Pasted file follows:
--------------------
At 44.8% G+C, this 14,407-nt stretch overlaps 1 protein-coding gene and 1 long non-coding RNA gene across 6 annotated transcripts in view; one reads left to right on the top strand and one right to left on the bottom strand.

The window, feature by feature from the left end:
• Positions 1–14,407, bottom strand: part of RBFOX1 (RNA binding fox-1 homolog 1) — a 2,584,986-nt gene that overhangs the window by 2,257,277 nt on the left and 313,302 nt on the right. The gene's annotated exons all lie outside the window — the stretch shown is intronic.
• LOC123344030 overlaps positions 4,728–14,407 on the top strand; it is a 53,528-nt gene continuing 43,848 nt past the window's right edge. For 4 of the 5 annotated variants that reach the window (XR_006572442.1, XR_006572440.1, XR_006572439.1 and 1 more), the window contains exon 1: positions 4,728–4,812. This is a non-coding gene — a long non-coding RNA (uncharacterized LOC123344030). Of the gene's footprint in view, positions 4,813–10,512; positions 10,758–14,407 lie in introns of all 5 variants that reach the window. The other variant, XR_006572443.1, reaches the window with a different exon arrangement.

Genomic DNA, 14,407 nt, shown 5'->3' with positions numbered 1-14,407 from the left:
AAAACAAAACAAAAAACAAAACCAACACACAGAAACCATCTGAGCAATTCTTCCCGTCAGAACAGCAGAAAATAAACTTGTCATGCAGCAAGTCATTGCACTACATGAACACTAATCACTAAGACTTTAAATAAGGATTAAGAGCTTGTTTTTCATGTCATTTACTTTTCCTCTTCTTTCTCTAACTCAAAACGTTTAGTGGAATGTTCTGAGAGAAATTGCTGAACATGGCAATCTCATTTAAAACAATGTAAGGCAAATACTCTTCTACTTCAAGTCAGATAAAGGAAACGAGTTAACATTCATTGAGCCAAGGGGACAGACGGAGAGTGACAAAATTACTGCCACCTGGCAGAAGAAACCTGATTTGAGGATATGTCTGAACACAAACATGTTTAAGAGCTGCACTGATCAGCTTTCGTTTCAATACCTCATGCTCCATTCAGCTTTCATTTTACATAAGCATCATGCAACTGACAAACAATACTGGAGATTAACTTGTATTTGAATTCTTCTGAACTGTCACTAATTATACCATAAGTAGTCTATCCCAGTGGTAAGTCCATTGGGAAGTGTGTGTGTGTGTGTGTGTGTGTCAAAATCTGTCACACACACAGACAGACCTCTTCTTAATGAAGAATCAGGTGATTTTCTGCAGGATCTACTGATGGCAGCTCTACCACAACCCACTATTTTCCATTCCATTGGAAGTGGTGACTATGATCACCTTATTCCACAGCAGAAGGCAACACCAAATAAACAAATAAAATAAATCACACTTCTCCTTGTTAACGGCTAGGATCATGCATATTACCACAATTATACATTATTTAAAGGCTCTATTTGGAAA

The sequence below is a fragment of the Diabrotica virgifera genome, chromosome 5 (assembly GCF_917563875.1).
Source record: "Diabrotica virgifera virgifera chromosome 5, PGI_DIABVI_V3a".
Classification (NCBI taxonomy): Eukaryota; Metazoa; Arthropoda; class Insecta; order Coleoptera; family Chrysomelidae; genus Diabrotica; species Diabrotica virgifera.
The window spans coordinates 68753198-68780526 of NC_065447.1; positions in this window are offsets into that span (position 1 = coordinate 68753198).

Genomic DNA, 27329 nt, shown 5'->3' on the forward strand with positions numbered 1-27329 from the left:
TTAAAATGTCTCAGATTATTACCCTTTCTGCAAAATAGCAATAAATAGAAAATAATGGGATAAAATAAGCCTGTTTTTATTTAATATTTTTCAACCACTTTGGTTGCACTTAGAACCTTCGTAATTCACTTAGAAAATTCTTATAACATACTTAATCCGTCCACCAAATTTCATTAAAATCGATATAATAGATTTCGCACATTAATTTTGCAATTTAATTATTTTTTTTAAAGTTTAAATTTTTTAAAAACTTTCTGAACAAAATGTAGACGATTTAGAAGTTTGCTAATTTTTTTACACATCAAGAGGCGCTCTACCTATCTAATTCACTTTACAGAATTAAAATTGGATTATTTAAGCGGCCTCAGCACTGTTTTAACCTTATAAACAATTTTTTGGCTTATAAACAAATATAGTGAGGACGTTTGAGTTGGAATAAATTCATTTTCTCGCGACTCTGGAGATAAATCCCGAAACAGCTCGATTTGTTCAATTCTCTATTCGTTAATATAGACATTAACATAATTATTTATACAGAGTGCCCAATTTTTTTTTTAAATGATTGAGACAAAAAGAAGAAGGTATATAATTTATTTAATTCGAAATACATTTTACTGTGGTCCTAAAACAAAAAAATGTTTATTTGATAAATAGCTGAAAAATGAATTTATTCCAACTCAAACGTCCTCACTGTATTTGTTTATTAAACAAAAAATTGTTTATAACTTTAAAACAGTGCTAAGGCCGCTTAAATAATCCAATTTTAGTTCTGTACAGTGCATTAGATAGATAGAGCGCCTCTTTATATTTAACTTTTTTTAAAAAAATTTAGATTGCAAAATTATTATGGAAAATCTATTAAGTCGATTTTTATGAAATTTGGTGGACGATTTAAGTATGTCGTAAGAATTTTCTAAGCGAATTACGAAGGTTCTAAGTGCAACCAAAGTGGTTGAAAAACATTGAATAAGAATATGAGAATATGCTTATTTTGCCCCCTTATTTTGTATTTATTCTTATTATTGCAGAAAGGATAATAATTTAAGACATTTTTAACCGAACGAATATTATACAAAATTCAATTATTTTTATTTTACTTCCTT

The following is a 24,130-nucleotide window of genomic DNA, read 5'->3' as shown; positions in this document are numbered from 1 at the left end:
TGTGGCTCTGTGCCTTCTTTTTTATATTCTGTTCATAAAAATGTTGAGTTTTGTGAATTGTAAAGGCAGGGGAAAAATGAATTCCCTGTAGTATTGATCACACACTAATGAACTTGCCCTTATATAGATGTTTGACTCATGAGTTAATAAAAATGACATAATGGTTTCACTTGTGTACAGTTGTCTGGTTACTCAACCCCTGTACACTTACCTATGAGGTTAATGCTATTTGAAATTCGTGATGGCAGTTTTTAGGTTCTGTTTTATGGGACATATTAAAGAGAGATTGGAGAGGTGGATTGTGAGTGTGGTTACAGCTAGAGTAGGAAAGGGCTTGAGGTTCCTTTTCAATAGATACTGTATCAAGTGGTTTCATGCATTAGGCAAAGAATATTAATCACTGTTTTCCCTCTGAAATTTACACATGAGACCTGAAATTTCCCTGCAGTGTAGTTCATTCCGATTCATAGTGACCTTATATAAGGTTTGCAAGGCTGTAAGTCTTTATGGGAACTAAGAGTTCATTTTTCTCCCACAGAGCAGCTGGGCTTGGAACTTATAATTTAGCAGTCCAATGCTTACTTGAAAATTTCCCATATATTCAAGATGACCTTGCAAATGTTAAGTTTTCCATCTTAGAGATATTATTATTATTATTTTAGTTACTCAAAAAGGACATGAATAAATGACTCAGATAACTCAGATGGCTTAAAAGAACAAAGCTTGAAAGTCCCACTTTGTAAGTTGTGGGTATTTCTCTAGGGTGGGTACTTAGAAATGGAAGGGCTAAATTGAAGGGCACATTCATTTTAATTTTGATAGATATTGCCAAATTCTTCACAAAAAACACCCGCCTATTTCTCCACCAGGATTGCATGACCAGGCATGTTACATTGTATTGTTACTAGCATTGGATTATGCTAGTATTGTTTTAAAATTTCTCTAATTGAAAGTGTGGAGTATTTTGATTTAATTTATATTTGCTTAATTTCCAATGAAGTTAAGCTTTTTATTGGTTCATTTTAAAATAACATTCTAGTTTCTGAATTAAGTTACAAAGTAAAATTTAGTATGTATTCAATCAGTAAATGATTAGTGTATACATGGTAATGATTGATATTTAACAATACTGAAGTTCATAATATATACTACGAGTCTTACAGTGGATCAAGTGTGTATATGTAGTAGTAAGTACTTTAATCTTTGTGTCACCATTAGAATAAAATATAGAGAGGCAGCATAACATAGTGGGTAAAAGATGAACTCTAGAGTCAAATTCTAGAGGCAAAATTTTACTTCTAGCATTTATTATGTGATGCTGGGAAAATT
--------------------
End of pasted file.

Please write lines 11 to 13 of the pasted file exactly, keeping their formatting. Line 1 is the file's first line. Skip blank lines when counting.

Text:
Genomic DNA, 27329 nt, shown 5'->3' on the forward strand with positions numbered 1-27329 from the left:
TTAAAATGTCTCAGATTATTACCCTTTCTGCAAAATAGCAATAAATAGAAAATAATGGGATAAAATAAGCCTGTTTTTATTTAATATTTTTCAACCACTTTGGTTGCACTTAGAACCTTCGTAATTCACTTAGAAAATTCTTATAACATACTTAATCCGTCCACCAAATTTCATTAAAATCGATATAATAGATTTCGCACATTAATTTTGCAATTTAATTATTTTTTTTAAAGTTTAAATTTTTTAAAAACTTTCTGAACAAAATGTAGACGATTTAGAAGTTTGCTAATTTTTTTACACATCAAGAGGCGCTCTACCTATCTAATTCACTTTACAGAATTAAAATTGGATTATTTAAGCGGCCTCAGCACTGTTTTAACCTTATAAACAATTTTTTGGCTTATAAACAAATATAGTGAGGACGTTTGAGTTGGAATAAATTCATTTTCTCGCGACTCTGGAGATAAATCCCGAAACAGCTCGATTTGTTCAATTCTCTATTCGTTAATATAGACATTAACATAATTATTTATACAGAGTGCCCAATTTTTTTTTTAAATGATTGAGACAAAAAGAAGAAGGTATATAATTTATTTAATTCGAAATACATTTTACTGTGGTCCTAAAACAAAAAAATGTTTATTTGATAAATAGCTGAAAAATGAATTTATTCCAACTCAAACGTCCTCACTGTATTTGTTTATTAAACAAAAAATTGTTTATAACTTTAAAACAGTGCTAAGGCCGCTTAAATAATCCAATTTTAGTTCTGTACAGTGCATTAGATAGATAGAGCGCCTCTTTATATTTAACTTTTTTTAAAAAAATTTAGATTGCAAAATTATTATGGAAAATCTATTAAGTCGATTTTTATGAAATTTGGTGGACGATTTAAGTATGTCGTAAGAATTTTCTAAGCGAATTACGAAGGTTCTAAGTGCAACCAAAGTGGTTGAAAAACATTGAATAAGAATATGAGAATATGCTTATTTTGCCCCCTTATTTTGTATTTATTCTTATTATTGCAGAAAGGATAATAATTTAAGACATTTTTAACCGAACGAATATTATACAAAATTCAATTATTTTTATTTTACTTCCTT

The following is a 24,130-nucleotide window of genomic DNA, read 5'->3' as shown; positions in this document are numbered from 1 at the left end: